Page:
NASA image: Fires in Southeastern Australia

March 31, 2015, NASA's Goddard Space Flight Center
The fires superimposed on the satellite image of southeastern Australia designated by red spots may be indicative of "planned burns" by the Victoria region. Credit: Jeff Schmaltz, MODIS Rapid Response Team.

The fires superimposed on the satellite image of southeastern Australia designated by red spots may be indicative of "planned burns" by the Victoria region. This map: http://www.depi.vic.gov.au/fire-and-emergencies/planned-burns/planned-burns-now-and-next-10-days found on the Department of the Environment and Primary Industries for the State of Victoria shows the burns that are planned for the next ten days and many of them coincide with the red spots on this MODIS image taken by the Aqua satellite on March 30, 2015. What is the reason for fire management teams purposely setting a fire? The reasons can actually be many. A fire set at the right time can:

Reduce hazardous fuels, protecting human communities from extreme fires; Minimize the spread of pest insects and disease; Remove unwanted species that threaten species native to an ecosystem; Provide forage for game; Improve habitat for threatened and endangered species; Recycle nutrients back to the soil; Promote the growth of trees, wildflowers, and other plants; Destress overcrowded conditions; and Prevent fire-dependent species from disappearing.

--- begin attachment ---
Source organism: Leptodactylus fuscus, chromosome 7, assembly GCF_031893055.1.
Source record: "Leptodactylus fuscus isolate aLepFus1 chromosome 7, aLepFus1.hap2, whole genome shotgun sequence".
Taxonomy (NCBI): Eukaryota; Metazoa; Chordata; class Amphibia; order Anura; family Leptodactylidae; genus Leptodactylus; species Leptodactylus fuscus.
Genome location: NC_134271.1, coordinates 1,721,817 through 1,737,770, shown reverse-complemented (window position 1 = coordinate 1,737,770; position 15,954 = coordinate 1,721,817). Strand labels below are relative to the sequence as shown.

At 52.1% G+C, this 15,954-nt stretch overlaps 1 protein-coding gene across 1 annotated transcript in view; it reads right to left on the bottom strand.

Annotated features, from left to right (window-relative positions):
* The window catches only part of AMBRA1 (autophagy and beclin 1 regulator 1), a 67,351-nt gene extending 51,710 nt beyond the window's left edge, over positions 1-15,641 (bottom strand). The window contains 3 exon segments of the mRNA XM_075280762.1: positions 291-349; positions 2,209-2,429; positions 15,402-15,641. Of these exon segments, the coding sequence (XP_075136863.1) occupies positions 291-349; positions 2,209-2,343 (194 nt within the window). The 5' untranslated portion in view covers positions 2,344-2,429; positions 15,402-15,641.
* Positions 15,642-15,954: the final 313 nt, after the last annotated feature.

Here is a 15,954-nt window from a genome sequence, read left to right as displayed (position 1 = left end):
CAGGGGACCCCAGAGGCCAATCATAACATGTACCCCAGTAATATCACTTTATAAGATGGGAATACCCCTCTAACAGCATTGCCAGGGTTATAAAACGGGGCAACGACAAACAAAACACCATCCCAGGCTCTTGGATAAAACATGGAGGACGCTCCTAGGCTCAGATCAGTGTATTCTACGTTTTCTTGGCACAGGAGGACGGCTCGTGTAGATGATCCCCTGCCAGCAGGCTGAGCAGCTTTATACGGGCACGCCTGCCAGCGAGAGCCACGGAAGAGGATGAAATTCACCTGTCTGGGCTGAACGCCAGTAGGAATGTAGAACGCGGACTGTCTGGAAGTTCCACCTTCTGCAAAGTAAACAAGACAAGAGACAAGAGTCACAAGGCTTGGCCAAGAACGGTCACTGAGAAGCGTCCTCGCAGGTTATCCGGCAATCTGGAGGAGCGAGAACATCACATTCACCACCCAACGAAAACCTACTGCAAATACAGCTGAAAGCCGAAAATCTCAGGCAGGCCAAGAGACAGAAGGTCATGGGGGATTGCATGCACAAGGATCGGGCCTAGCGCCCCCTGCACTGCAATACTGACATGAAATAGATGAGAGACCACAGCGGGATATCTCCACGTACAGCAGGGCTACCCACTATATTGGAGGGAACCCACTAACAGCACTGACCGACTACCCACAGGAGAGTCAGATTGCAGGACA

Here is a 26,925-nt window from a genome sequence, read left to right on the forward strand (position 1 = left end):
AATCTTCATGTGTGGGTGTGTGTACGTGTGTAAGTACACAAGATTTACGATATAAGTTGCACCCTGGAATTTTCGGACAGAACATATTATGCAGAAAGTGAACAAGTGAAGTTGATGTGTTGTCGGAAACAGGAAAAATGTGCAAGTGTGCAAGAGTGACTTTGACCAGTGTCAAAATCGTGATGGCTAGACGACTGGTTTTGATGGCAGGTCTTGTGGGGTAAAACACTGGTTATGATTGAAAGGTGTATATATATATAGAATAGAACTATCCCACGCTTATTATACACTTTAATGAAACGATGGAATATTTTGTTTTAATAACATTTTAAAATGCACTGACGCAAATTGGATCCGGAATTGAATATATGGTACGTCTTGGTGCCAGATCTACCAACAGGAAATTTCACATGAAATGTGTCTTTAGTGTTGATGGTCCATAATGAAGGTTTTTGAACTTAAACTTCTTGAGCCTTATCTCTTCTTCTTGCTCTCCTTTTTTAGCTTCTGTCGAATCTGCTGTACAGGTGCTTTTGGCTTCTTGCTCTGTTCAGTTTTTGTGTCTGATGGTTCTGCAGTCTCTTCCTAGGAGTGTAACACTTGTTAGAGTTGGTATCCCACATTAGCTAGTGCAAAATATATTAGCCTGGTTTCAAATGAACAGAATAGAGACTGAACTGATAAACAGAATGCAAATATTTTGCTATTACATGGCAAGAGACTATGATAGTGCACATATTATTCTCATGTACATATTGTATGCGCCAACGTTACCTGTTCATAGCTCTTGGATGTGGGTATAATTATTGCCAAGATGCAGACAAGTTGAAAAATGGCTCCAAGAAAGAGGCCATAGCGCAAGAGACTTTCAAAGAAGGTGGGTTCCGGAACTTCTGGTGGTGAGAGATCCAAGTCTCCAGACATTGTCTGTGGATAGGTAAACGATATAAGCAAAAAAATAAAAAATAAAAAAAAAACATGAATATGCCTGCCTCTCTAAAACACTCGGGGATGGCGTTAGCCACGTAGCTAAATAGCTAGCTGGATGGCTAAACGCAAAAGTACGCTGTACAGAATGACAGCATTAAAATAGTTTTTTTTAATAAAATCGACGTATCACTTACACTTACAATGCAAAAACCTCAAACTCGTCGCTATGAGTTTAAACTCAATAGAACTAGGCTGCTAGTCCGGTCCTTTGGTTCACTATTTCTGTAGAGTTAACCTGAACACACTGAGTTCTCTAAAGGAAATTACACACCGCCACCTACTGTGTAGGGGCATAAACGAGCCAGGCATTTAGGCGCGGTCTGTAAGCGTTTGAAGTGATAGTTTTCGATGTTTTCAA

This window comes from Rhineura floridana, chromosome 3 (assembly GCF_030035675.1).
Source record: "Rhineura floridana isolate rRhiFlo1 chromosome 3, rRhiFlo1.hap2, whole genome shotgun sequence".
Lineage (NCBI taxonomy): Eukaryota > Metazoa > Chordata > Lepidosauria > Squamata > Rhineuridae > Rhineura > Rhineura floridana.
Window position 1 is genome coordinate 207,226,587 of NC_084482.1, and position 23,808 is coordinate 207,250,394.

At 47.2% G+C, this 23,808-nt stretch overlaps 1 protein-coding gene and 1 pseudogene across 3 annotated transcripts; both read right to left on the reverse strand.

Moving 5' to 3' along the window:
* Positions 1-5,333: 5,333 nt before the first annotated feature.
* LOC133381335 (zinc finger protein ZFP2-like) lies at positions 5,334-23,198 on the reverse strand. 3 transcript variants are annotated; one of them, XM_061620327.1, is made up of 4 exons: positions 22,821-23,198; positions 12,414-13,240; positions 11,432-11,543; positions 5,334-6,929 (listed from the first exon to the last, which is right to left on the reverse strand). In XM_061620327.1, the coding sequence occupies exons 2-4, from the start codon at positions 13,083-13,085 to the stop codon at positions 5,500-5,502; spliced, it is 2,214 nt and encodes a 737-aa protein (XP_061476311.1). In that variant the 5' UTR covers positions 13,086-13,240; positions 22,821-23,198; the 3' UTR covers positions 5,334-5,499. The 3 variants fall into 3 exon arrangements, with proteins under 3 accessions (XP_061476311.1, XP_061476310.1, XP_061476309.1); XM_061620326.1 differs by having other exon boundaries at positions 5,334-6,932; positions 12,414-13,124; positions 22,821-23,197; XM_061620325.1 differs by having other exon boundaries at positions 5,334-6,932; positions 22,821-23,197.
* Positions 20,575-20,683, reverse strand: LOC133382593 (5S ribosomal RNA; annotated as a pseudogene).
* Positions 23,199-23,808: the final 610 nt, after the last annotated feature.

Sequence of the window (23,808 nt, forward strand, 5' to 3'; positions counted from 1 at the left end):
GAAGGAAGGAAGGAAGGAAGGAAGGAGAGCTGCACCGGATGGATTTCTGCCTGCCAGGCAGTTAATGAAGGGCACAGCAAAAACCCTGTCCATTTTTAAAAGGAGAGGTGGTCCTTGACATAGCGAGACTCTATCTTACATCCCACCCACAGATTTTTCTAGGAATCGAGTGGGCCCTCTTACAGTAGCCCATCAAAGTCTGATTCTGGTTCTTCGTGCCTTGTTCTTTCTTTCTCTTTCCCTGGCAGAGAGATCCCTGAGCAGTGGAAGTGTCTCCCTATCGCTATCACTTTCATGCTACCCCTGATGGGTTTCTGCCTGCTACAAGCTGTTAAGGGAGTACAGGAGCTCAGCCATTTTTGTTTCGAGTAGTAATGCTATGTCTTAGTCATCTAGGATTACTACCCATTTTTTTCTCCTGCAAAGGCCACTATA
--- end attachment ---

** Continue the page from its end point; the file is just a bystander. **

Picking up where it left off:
Some of these red spots could still be bushfires that are burning without controls in place since this is still fire season in Australia. There is no definitive way to tell other than to match the fires against the prescribed fires map.

This natural-color was collected by the Moderate Resolution Imaging Spectroradiometer (MODIS) aboard the Aqua satellite on March 30, 2015. Actively burning areas, detected by MODIS's thermal bands, are outlined in red.

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